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This study seeks to identify anti-Black posse-lynchings in the Midwest between 1910 and 1930, and to examine the ways in which they were framed by the media for their readers. It posits that these lynchings emerged as the foremost type of anti-Black lynching by the second decade of the twentieth century, casting doubt thereby on the prevailing scholarly assumption that the number of lynchings declined precipitously in these years. Because most of these incidents received little attention at the time and few received significant attention outside of the locality in which they occurred, this essay uses as its primary documentation the local and regional white newspapers that did record them, however imperfectly, and the data drawn from federal decennial censuses. With its singular focus on white-on-Black incidents, this study targets posse-lynchings as just one of several types of racist violence used to enforce white supremacy over Blacks, and, as such, it does not consider any of the white-on-white posse-lynchings that may have occurred in these years, although these, if present, might merit their own study.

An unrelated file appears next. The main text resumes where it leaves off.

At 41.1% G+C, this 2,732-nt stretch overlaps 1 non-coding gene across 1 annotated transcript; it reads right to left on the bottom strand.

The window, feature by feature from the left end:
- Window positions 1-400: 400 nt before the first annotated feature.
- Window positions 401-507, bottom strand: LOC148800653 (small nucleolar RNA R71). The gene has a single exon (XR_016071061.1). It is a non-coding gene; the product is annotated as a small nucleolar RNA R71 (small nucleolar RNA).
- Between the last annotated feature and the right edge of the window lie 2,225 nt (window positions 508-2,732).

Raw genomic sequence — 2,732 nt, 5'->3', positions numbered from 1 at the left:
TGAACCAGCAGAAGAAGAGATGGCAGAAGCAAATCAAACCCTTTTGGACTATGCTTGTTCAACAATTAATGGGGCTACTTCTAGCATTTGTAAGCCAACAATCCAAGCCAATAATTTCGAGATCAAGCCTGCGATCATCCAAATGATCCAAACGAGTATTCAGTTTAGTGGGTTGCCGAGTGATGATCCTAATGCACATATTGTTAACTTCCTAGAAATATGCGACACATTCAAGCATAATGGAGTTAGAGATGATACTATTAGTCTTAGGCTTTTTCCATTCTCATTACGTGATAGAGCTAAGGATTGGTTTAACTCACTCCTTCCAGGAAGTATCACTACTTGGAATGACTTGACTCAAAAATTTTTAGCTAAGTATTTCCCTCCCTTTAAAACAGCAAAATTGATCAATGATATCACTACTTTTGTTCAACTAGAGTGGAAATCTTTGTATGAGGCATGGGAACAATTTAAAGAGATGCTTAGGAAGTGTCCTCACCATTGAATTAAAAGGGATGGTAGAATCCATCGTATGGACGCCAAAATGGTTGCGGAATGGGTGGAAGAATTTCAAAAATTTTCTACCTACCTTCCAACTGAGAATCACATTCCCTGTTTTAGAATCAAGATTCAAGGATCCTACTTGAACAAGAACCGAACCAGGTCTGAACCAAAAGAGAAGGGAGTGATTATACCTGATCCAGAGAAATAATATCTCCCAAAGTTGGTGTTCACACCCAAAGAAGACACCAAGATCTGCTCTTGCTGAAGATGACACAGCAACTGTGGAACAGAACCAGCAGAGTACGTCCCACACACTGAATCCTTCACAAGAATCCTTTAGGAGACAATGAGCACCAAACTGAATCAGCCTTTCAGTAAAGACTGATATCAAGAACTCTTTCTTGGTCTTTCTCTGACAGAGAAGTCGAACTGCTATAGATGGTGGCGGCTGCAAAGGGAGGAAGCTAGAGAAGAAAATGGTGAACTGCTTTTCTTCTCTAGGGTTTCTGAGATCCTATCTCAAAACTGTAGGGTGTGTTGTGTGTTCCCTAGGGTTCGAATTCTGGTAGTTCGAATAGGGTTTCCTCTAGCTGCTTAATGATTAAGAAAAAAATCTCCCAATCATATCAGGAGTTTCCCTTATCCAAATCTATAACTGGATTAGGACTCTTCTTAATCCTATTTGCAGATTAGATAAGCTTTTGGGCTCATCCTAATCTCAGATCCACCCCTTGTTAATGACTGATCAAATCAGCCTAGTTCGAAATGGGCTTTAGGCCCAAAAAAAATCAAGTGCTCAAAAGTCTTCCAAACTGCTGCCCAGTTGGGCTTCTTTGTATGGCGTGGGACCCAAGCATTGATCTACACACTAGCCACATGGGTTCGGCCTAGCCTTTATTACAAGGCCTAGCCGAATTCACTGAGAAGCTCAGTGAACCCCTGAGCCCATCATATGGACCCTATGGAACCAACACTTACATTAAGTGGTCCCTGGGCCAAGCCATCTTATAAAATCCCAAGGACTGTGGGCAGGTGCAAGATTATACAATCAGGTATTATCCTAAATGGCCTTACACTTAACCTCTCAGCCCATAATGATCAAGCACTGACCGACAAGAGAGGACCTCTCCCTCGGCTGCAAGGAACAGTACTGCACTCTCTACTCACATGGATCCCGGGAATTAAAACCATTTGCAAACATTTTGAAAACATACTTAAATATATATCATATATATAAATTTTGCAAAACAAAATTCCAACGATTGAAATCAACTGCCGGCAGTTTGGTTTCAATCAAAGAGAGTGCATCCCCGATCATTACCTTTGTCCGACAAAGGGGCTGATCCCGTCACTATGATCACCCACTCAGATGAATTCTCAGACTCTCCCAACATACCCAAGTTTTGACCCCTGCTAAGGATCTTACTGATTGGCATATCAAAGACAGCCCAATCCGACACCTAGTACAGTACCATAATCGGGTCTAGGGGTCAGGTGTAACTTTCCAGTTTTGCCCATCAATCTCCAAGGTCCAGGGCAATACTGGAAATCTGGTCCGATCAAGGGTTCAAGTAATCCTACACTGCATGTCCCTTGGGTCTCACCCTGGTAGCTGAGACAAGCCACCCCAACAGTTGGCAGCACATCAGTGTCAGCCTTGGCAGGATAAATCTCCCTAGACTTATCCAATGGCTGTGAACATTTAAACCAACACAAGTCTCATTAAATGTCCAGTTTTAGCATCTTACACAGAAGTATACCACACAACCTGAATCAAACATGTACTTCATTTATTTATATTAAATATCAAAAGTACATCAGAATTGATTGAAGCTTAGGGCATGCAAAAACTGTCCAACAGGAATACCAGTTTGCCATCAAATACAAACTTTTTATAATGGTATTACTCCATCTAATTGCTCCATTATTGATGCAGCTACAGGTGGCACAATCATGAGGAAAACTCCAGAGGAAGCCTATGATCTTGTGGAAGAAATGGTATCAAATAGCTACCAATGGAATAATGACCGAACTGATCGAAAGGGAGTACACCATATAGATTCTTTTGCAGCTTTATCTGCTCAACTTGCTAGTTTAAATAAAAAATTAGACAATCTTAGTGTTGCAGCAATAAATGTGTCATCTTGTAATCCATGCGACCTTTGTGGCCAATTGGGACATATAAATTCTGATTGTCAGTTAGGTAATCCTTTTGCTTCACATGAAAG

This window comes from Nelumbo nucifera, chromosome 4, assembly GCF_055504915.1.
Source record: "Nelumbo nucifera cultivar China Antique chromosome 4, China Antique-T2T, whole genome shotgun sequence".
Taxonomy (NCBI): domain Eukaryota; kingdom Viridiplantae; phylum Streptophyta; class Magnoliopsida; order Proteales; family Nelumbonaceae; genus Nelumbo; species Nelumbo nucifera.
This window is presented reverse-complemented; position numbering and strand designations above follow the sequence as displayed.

© 2023, Trustees of Indiana University. Posted with permission.

Original published version available at doi.org/10.2979/indimagahist.119.1.01

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Indiana Magazine of History



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